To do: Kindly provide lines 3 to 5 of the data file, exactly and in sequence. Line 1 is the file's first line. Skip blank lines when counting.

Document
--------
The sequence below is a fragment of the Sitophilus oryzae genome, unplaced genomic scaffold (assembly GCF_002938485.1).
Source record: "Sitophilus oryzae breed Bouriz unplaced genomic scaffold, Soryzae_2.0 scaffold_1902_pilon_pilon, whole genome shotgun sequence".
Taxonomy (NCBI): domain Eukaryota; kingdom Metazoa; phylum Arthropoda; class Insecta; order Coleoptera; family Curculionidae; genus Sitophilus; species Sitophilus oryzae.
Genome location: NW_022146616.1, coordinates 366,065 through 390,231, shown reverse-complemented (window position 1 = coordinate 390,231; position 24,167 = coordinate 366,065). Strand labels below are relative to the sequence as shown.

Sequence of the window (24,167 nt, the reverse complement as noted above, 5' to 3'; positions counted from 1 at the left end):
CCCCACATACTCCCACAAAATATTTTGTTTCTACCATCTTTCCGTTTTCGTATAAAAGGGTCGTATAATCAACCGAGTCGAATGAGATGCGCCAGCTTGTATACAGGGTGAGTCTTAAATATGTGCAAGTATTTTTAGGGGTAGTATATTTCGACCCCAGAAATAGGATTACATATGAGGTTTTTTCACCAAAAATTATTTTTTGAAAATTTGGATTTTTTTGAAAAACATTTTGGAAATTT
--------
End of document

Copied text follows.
Taxonomy (NCBI): domain Eukaryota; kingdom Metazoa; phylum Arthropoda; class Insecta; order Coleoptera; family Curculionidae; genus Sitophilus; species Sitophilus oryzae.
Genome location: NW_022146616.1, coordinates 366,065 through 390,231, shown reverse-complemented (window position 1 = coordinate 390,231; position 24,167 = coordinate 366,065). Strand labels below are relative to the sequence as shown.

Sequence of the window (24,167 nt, the reverse complement as noted above, 5' to 3'; positions counted from 1 at the left end):